James Rupert Lawson (1918 – July 9, 1985) was an African-American activist who founded the United African Nationalist Movement, an anti-imperialist lobbying group based in Harlem, advocating freedom for Africans from rule by non-Africans in the post World War II era.
A follower of the ideas of Marcus Garvey, he was associated with "black nationalist" ideology in the 1950s and 1960s.
Lawson was born in Macon, Georgia, studying at high school there, then moving to New York, where he was based for the rest of his career. In the 1930s he participated in the Harlem Labor Union, founded by Ira Kemp. The organization had a Garveyite black nationalist philosophy, and was opposed by Frank Crosswaith's Negro Labor Committee.
In 1948 Lawson founded the United African Nationalist Movement, which lobbied for support for anti-Imperialist forces and promoted Pan-Africanism, in the tradition of Garvey. The UANM sponsored events such as Garvey Day in Harlem, a celebration of Garvey's work at which a "Miss Africa" was crowned.
In 1950 Lawson was imprisoned for breaching the peace when he and other UANM members protested at a local Catholic church over the church's alleged support for Italian imperialism dating back to Mussolini's invasion of Ethiopia. Lawson also regularly used the proximity of the United Nations headquarters to publicize the cause. According to fellow-activist Ora Mobley-Sweeting, "having the United Nations right there in New York city offered us the opportunity to approach this international body". Lawson would "set up picket lines at the United Nations, speaking out about African liberation."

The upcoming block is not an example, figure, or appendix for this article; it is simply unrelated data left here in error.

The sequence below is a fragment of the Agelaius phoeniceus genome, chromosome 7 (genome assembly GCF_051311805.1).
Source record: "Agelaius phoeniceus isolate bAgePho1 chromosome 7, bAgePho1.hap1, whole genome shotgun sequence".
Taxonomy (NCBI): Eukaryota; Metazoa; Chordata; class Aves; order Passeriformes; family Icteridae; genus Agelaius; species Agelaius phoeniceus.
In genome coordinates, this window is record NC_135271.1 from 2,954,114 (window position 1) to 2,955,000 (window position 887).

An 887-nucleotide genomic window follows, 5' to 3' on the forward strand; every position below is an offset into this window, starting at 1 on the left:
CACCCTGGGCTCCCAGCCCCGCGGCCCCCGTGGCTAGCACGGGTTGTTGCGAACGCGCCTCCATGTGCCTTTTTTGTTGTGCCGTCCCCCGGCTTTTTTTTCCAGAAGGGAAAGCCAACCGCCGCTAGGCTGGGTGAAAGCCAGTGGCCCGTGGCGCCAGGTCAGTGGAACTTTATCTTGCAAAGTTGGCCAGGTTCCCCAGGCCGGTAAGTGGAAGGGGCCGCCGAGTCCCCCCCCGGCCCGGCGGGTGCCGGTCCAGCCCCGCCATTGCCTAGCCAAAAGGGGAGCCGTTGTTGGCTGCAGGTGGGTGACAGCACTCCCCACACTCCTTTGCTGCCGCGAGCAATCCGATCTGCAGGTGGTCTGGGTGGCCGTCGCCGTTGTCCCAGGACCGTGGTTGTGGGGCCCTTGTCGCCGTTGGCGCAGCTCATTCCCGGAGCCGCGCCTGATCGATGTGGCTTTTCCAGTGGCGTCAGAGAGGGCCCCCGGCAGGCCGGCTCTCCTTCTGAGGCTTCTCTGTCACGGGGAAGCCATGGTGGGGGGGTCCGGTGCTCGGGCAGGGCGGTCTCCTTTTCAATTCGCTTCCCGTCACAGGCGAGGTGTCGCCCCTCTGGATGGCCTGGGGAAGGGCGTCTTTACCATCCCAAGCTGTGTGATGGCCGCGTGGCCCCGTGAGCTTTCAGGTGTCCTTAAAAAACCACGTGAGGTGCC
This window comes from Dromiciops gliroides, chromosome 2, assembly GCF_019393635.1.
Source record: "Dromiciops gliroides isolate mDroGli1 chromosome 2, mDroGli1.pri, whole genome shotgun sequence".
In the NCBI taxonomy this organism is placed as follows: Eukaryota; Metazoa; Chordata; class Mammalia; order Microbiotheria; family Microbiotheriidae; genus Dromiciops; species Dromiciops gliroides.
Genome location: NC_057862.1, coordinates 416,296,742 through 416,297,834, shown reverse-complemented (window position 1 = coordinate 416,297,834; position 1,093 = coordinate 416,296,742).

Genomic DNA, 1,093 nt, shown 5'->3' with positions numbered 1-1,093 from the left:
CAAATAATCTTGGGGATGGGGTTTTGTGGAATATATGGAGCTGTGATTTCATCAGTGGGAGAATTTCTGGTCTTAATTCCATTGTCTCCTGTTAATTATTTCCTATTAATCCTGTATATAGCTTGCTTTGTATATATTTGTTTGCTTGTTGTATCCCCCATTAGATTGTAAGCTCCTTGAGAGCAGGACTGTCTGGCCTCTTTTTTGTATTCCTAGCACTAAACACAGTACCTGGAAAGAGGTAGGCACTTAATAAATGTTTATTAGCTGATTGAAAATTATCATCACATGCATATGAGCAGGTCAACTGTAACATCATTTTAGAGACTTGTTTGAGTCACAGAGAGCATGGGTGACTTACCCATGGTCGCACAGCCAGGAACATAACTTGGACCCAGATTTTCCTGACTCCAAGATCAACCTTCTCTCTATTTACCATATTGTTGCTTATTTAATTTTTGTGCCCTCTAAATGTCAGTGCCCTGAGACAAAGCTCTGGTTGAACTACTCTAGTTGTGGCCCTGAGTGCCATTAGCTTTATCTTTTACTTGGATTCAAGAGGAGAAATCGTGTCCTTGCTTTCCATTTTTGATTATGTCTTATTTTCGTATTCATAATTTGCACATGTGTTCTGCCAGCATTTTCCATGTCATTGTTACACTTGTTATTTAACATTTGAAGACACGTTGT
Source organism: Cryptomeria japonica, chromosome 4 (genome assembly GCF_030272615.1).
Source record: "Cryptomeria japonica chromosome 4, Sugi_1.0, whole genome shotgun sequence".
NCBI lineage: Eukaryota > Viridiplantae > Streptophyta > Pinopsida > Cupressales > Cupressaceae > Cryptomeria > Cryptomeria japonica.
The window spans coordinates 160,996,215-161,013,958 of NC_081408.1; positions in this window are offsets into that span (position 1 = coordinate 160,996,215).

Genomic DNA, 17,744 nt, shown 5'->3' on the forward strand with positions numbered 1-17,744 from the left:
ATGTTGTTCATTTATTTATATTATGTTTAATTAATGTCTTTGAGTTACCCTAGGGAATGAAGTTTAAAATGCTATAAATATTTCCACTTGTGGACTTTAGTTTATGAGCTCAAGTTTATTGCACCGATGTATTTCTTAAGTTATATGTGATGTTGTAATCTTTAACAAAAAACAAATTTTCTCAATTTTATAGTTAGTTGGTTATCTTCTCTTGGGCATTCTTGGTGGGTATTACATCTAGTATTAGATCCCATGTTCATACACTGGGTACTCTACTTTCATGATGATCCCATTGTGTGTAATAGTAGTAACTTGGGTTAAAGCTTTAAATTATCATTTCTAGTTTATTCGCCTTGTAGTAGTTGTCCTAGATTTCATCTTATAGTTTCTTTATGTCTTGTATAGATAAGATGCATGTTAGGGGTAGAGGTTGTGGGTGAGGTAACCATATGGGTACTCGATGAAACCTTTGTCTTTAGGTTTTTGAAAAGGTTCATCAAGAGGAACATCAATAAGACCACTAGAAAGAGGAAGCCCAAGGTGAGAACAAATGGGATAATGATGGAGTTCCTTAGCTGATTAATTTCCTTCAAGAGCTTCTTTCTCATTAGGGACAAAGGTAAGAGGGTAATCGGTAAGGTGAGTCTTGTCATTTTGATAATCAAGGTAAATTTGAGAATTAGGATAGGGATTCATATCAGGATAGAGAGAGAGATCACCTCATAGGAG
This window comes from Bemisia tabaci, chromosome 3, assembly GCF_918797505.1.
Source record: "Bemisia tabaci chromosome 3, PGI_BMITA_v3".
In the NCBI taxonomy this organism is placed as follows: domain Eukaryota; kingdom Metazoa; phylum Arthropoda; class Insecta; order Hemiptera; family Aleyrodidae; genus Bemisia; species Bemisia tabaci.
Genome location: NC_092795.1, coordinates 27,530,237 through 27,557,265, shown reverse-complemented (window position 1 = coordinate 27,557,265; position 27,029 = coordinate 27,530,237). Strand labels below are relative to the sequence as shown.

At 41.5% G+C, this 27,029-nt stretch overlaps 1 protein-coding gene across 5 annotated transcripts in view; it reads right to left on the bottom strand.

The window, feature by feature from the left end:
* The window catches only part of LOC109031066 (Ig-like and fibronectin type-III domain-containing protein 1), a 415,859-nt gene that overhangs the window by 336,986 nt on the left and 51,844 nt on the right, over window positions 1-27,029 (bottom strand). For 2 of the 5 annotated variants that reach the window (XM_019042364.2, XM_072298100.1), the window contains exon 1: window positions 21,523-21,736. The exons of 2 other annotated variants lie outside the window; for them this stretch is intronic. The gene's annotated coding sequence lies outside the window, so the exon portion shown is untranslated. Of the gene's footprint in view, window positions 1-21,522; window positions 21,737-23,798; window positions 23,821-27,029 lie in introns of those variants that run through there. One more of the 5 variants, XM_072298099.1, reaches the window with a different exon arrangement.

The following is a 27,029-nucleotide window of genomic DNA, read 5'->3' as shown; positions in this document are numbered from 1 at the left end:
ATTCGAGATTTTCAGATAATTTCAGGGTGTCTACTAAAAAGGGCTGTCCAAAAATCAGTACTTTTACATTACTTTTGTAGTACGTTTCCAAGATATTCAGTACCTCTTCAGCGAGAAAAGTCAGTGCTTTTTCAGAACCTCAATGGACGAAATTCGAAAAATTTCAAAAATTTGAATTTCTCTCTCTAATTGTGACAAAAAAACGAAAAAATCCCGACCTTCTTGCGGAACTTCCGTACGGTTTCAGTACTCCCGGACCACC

The movement promoted links with independent African nations. In March 1957, the UANM held a dinner at the Hotel Theresa in Harlem for the ambassadors of Sudan, Morocco, and Tunisia, along with an envoy from Libya. The UANM opposed US support for European imperialism, such as supplying helicopters to France for use in the Algerian war of independence. Lawson believed that Europe and Africa should receive equal U.S. aid and endorsed more open support for anti-colonial activities. Lawson also wanted to set up a black-diaspora trading company to replace white-owned businesses that operated in South American and Caribbean countries.
In the 1959 documentary The Hate That Hate Produced Lawson's activities were linked to those of the Nation of Islam, the principal subject of the program, which addressed the rise of "black nationalism" in America. He was asked about his relationship with African leaders of the time, notably President Nasser of Egypt. According to commentators Rodolfo Torres and Christopher Kyriakides, this aspect of the program "draws public attention to the significant threat that Black Nationalism, as an enemy within, is presumed to pose to American interests in the Middle East". He was also quizzed about his support for politicians Adam Clayton Powell, Jr. and Hulan Jack. He also defended his links with African leaders; criticized the NAACP because of its integrationist ideology and Jewish leadership; and defended a painting depicting Jesus as a black man, quoting scriptural passages.
In 1961 Lawson stated: "Mere crumbs from the tables of an abundant society have made millions of black men angry. That's why the black nationalist movement is growing and becoming more militant in New York and everywhere else. We believe that our future must be linked with that of our brothers in Africa." After the killing of Medgar Evers in 1963 he stated that black Americans should "arm themselves".
With his wife Martha, Lawson had two daughters, Kathryn Brown and Mary Birhane Lawson, and two grandchildren. He continued writing and activism into his later years. In the 1980s he campaigned for the legalization of the numbers game, in order to diminish the influence of organized crime.